Energy Conservation-Shallow Energy Retrofit-Low Hanging Fruit

This post originally appeared on the Green Building Advisor website.

Through the years, I’ve taken a lot of training and attended dozens of conferences about reducing energy consumption in existing homes.  Everything from BPI’s Building Analyst certification to Huber’s Building Science Crossroads.  Many of these training courses discuss the easiest and most cost-effective areas of concentration for energy reduction, the so-called low hanging fruit.  In this shallow energy retrofit blog, we will be discussing the most common location to improve a home’s performance, the attic and/or roof.

My very cold climate is a great place to see underperforming roofs, simply drive through any older neighborhood during the heating season and you will see many homes that have ice dam issues.  Providing a solution to these problem roofs will depend on the type of roof or attic.  My intent with this post is not to go over how to improve insulation and air sealing for every type of roof, (Martin Holiday and other GBA contributors have detailed posts on the topic) but instead to go through the general process for diagnosing the issue, basic consideration on addressing the issues, and what the side effects of those improvements might be.

One of the first things I look for is heating and cooling equipment or ductwork located in an attic space.  Air sealing and insulating the ductwork, if it’s found in the attic space, needs to be a high priority.  Even better, the equipment and ductwork should be moved inside the building envelope.  Sometimes this one change can make the biggest difference in how the attic and roof perform.

This HVAC ducting is located in an unconditioned and vented attic space making insulating and air sealing very difficult.

My home state of Minnesota, like many other jurisdictions around the country, amends the International Residential Code (IRC) to better fit the needs of the state.  For better or worse, codes are added or deleted.  One provision that has been added to the Minnesota code requires that the attic space of all existing structures be air sealed (when possible) before the addition of any insulation.  This is one of the best additions to the Minnesota codes, and in my opinion, should be included in the national IRC code language.  When improving the performance of an attic or roof, air sealing the space needs to happen first.  The reason being is that often air leaks are a bigger problem than lower insulation levels.  Remember the order of importance for the control layers, air control is more important than thermal control.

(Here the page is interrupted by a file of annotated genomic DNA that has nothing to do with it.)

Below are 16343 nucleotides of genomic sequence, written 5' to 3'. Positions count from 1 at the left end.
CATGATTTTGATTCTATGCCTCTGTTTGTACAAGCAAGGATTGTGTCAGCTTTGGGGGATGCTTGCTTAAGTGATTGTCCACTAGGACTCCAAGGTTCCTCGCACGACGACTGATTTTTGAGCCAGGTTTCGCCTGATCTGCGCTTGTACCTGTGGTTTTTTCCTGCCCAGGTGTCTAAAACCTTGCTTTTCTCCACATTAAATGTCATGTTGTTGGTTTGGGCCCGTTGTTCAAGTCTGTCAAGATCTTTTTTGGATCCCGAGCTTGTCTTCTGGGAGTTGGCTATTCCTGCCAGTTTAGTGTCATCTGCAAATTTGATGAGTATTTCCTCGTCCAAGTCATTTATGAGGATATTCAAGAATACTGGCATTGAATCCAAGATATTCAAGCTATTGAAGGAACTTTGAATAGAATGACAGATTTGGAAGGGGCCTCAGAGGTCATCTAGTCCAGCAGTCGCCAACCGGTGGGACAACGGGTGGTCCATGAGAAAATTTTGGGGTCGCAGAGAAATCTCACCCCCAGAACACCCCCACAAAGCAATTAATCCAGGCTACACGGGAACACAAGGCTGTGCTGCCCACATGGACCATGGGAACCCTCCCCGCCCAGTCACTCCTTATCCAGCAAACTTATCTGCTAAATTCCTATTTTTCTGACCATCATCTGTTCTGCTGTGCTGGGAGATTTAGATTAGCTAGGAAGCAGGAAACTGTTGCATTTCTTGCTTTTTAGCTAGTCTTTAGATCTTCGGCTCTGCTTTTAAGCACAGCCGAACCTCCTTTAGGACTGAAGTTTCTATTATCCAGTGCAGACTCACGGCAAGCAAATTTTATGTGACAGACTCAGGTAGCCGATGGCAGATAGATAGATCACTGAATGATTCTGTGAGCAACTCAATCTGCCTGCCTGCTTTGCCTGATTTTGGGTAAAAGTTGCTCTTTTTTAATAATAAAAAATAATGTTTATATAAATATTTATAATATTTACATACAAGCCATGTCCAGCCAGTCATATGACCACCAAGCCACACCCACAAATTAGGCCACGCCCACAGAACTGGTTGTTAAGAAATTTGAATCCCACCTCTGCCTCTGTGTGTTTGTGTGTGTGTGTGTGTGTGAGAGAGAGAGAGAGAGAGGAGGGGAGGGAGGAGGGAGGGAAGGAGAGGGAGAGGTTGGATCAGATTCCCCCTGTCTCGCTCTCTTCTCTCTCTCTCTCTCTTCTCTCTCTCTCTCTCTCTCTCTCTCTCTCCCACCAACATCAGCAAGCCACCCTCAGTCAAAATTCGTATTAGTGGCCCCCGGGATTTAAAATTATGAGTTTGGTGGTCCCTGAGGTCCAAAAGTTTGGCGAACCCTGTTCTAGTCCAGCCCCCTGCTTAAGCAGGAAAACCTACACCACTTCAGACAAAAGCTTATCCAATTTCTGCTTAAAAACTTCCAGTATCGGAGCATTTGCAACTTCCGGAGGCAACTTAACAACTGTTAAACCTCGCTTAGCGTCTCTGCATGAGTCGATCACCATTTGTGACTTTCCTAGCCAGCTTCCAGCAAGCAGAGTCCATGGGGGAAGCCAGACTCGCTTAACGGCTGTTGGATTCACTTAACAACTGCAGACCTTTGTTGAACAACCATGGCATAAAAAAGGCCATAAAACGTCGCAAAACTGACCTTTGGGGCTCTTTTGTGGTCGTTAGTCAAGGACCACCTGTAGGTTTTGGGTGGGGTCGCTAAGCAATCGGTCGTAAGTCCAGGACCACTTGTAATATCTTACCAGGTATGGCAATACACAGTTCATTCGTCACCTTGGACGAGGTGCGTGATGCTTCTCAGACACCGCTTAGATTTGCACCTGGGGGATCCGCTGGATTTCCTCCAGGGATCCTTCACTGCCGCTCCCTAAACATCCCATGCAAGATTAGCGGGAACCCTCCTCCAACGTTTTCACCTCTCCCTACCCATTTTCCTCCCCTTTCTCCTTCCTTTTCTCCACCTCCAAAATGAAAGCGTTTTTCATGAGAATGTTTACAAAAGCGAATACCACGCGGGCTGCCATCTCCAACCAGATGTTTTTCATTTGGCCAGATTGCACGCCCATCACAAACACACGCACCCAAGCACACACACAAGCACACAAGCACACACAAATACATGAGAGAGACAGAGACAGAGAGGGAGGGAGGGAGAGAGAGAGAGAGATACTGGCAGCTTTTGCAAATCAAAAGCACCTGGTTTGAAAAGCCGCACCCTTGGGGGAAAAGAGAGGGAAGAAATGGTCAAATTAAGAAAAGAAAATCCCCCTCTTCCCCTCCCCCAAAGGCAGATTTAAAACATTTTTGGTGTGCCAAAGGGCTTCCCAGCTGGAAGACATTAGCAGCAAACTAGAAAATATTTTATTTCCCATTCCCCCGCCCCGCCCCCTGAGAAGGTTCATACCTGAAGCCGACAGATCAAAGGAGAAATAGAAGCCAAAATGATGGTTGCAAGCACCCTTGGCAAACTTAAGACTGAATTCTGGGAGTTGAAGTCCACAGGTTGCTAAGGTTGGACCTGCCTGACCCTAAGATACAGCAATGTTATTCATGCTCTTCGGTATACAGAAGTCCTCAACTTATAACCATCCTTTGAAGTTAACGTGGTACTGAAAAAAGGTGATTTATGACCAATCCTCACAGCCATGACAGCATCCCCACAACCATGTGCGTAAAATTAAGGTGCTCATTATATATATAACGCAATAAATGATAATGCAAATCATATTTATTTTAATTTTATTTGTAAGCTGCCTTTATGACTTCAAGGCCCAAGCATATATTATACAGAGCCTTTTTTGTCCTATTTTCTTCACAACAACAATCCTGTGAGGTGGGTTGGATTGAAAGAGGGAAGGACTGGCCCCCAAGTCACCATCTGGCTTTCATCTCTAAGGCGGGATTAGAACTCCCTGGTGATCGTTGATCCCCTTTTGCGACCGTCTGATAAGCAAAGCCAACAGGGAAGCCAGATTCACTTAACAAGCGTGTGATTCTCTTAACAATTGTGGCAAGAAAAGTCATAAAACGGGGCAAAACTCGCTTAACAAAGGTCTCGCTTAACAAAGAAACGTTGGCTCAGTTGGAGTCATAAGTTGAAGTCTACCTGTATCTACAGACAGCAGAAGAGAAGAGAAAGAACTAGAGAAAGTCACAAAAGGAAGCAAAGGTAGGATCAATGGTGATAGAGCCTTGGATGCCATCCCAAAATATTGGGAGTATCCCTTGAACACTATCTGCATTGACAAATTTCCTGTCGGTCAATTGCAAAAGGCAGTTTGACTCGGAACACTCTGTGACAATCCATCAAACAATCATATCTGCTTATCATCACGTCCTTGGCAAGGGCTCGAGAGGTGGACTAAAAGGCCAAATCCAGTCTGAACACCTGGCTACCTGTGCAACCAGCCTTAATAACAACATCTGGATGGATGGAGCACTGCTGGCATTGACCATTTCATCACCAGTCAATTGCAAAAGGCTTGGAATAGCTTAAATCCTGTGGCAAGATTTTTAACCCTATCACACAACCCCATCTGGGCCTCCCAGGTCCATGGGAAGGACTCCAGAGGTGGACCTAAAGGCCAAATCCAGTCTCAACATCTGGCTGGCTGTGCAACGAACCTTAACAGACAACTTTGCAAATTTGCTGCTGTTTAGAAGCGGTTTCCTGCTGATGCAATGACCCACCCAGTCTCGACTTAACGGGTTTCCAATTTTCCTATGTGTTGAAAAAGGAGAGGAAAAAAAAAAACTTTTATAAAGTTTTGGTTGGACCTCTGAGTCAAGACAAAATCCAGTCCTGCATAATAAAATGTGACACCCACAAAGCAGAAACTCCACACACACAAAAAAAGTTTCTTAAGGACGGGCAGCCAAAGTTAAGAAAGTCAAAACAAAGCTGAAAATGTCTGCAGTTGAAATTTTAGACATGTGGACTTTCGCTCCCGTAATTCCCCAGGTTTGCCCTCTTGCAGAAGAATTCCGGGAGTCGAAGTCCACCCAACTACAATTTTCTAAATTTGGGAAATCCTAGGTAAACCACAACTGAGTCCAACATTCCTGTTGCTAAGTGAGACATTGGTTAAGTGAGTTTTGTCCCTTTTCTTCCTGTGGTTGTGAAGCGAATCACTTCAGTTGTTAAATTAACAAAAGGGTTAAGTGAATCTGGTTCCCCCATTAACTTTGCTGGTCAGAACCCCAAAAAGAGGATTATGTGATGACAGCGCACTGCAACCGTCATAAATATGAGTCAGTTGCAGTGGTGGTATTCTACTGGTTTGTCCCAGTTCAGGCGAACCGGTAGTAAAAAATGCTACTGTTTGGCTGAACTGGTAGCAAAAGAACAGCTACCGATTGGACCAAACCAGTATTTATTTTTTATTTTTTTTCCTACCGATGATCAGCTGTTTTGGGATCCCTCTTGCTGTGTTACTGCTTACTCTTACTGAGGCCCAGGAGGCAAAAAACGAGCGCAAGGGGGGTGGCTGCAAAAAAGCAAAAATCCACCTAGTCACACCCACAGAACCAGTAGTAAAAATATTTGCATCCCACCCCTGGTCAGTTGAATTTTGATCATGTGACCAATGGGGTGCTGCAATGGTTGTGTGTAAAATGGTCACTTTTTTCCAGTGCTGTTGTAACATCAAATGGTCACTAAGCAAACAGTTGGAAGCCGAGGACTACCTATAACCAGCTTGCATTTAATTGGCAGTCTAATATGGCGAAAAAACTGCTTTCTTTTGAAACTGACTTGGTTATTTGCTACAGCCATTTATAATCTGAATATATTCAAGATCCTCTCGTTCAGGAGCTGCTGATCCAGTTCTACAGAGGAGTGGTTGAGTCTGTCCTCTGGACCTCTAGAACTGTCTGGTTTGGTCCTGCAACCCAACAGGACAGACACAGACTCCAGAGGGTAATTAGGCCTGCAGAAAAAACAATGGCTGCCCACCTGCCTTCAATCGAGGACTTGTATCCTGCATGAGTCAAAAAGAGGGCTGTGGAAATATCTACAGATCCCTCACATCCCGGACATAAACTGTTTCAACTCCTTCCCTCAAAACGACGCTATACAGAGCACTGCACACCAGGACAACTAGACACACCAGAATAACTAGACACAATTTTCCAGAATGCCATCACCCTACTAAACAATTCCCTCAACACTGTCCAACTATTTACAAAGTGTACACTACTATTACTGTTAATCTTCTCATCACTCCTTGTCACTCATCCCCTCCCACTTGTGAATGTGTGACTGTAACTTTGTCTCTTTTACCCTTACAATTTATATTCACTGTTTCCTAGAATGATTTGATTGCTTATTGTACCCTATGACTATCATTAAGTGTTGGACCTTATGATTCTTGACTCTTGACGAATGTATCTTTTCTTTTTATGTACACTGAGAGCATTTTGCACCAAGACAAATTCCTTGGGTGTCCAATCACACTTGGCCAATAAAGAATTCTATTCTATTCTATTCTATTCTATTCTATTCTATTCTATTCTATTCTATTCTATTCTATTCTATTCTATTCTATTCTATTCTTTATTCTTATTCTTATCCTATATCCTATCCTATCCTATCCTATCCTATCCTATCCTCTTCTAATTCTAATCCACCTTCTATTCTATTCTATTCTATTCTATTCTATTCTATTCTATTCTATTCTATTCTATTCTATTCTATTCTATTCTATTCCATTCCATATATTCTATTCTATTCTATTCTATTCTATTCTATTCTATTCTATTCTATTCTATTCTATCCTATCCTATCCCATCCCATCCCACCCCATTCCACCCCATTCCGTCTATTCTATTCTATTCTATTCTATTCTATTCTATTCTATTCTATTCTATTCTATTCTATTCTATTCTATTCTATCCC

Air leaking into this attic let to this problematic accumulation of ice in the eave vents of this roof.

We determine where to concentrate air sealing efforts in attics and roofs by performing a blower door test.  The problem areas I often find are interior wall to ceiling intersects, electrical and plumbing penetrations, ceiling light fixtures (especially recessed lights), attic hatches, and chimney chases.  There’s a great example of how to diagnose and perform weatherization on a home on the Energy Conservatory’s YouTube channel.

(10) TEC Home Performance Upgrade – YouTube

Air sealing an attic or roof doesn’t always mean sealing the leaks between the conditioned space and attic. This home had a wind washing problem, air blowing through the evented roof was lowering the effectiveness of the attic insulation. This photo was taken without a blower door.